After consolidation, ATF wants to sell cloud services

IT managers with The Bureau of Alcohol, Tobacco, Firearms and Explosives have extra data center space and want to get into the business of offering cloud-based or shared services to other federal agencies.

But here’s the problem: The IT and data center staff currently do not have the experience, processes or training to provide the services themselves, said Noah Nason, ATF’s chief technology officer.

"What are we doing about that?” Nason asked attendees at a federal data center summit in Washington, D.C., Sept. 13.

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One idea ATF is considering is to award contracts to vendors that have the experience to manage cloud and shared services. This would help build trust among agencies looking for a shared services provider, Nason said during a government panel discussion at the summit, which was sponsored by Juniper Networks and MeriTalk.

ATF has been working on virtualization and consolidation of data center assets for a long time. The bureau is well into its third infrastructure and has consolidated into two data centers. ATF has a government-owned Tier 2 data center in Martinsburg, W.Va., and another one owned by Hewlett Packard in Cherokee, Okla. ATF has about 500 servers in those facilities, about 200 of them virtualized, Nason said.

“Because we virtualized all these servers, we have a fair amount of space. About 40 percent of floor space is free right now,” Nason said.

The Office of Management and Budget’s 25-point IT reform plan stipulates that agencies should adopt light technologies and shared services. To that end, Nason began thinking about what ATF could do with its extra space.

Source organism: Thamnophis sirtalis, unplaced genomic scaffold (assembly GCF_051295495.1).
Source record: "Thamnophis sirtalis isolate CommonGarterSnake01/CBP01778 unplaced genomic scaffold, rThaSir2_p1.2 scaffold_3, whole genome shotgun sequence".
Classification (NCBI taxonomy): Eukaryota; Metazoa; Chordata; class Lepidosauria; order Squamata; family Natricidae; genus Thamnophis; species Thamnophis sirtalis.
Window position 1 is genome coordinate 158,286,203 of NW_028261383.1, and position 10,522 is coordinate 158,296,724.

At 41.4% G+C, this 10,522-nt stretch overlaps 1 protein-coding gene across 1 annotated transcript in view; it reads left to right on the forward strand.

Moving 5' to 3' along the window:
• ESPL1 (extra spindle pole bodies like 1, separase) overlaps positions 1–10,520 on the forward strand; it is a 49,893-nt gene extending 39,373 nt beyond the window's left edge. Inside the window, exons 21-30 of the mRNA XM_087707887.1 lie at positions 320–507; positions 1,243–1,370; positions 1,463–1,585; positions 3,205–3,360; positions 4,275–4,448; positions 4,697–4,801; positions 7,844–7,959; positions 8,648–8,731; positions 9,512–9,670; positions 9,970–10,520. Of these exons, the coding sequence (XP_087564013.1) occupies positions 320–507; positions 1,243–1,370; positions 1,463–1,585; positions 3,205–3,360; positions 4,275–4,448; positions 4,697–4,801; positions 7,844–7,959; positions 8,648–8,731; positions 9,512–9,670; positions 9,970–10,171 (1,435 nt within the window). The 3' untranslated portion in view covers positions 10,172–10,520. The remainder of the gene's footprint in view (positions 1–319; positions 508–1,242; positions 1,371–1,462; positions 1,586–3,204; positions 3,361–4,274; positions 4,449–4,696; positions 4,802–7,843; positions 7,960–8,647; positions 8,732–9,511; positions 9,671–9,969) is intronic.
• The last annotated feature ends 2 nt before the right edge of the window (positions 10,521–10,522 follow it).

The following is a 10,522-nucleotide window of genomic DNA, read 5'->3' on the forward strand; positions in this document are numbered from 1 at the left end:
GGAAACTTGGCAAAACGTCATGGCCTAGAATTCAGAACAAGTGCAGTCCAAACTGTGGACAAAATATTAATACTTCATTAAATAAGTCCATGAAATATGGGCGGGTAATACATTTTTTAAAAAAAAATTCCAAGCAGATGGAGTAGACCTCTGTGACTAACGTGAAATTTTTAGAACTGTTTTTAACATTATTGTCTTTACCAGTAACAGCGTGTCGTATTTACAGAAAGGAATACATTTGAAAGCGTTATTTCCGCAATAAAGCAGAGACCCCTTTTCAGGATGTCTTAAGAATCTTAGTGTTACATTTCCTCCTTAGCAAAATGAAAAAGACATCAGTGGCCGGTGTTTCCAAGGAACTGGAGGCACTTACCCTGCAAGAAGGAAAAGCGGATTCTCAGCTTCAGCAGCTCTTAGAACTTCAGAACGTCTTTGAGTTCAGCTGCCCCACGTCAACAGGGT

ATF could lease the floor space out. “I am sure that the real estate guys would be happy to do that; it would lower their costs. But the IT guys wouldn’t benefit from that because it would be money we wouldn’t see,” Nason said.

IT officials see an opportunity to provider higher levels of service in providing hardware and operating systems, software-as-a-service or cloud-based services in which ATF share servers with other agencies, he said.

Bringing in experienced vendors to lease space would make ATF a more viable option for some agencies, he said.

More importantly, it could help the IT department lower its prices for services, and savings from that setup could go back into the IT budget.

“If we have 100 servers in the data center and we sell our space to another 50, that could get us to a different level of consolidation and to a lower price point," Nason said.

“If we get a lower price point that goes into my budget,” he said.

If ATF rents out space, the IT organization will have to get more training in security because it has to do better information and network surveillance not only for themselves but also for customers, Nason said.

Nason doesn’t view ATF as competing with the Defense Information Systems Agency, which offers cloud-based services to DOD users, or commercial vendors. “We just don’t have the scale,” he said.

Most likely, small law enforcement agencies or those who need to secure personal identification information might seek out ATF’s services. “We might not be priced competitively but will be culture-, trust- and ease-of-use-competitive,” Nason said.

About the Author

Rutrell Yasin is is a freelance technology writer for GCN.


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